"In this extra-length special issue, Dane goes racing off to confront the monstrous symbiotic legions of Knull as they swarm the earth (As he puts it: Knight versus Dragon is a stone-cold classic)," quips Spurrier.

(Image credit: Marvel Comics)


"But his impulsiveness costs him dearly, and it's only thanks to a couple of China's greatest superheroes - Aero and Swordmaster - that he doesn't end up smeared down the sidewalk," Spurrier continues. "What follows is a ridiculously fun adventure through the streets of Shanghai as these three mismatched companions struggle to understand each other's words, intentions, and cultural backgrounds - all while splattering dragons."

"For Dane in particular, it's a journey not only through a monster-infested town but into the darkest and most surprising corners of his own soul," Spurrier concludes – though when pressed about the potential connection between Black Knight's Ebony Blade and Knull's Necrosword, Spurrier states he "simply couldn't say" what the story will reveal.

Though he's mum on exactly how Spurrier confirms King in Black: Black Knight will lead directly into Curse of the Ebony Blade.

"They're linked, but not inextricably. A reader can enjoy either one without the other, I think - but the full picture you’d get from starting with the King in Black one-shot and moving on to the series is truly delicious," Spurrier states.

"Basically, the one-shot leaves Dane with a newfound understanding of his whole status quo. And it’s a big, scary, life-changing deal," he continues. "The series asks: what does he do with this knowledge? And I'm sorry to report that it doesn't, alas, make his day-to-day any easier. In fact, things are only going to get darker, bloodier, more brutal, and waaaay stranger from here on. And the long-dead ghosts of Camelot are calling..."

With a host of historical and mythological roots to draw on, not to mention Black Knight's own storied past in the Marvel Universe, Spurrier's goal is to dial-in on Dane Whitman as a leading man, and elevate him to what the writer sees as his rightful place in the pantheon of Marvel's top superheroes.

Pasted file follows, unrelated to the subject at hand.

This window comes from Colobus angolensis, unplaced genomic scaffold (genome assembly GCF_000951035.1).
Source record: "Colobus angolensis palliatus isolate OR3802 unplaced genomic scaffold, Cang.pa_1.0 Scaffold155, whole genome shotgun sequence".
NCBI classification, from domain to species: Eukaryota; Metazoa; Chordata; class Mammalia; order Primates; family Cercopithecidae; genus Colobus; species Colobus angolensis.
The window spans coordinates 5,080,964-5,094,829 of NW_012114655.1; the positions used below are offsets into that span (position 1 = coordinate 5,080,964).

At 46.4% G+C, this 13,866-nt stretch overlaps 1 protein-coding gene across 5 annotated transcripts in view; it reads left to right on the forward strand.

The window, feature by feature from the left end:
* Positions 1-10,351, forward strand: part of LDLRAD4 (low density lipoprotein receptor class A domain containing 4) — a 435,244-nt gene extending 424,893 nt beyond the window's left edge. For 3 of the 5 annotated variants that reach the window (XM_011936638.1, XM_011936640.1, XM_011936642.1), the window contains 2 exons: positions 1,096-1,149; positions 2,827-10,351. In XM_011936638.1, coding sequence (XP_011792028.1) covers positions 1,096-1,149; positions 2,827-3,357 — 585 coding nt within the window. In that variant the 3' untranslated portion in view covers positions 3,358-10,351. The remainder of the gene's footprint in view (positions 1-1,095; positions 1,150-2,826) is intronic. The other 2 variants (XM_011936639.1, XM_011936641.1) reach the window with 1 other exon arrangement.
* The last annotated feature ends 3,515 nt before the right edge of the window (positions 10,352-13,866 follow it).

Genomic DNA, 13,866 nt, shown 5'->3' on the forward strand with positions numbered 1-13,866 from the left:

(Image credit: Marvel Comics)

"He has what every great character needs in spades: inner conflict," Spurrier explains. "For me, the tragedy is that there have been so many attempts to say he's this, or he's that, and to fit him into these manufactured niches which often contradict each other, when there was a far simpler solution all along: You simply ask him to accept that he's a mess. And you make that the source of his strength."

"Seriously, he ought to be one of the most beloved characters in the canon. A good man trying to do what's right, despite a tormented soul and a lot of really trippy bloodline history," Spurrier opines, summing up his take on Black Knight. "My greatest aim is to tidy him up enough that the world can see what a compelling character - a human disaster; an unmatched warrior - he truly is."

King in Black: Black Knight #1 is due out February 3.

Black Knight has been an Avenger since the '60s - and he's even taken part in some of the best Avengers stories of all time.

George Marston

I've been Newsarama's resident Marvel Comics expert and general comic book historian since 2011. I've also been the on-site reporter at most major comic conventions such as Comic-Con International: San Diego, New York Comic Con, and C2E2. Outside of comic journalism, I am the artist of many weird pictures, and the guitarist of many heavy riffs. (They/Them)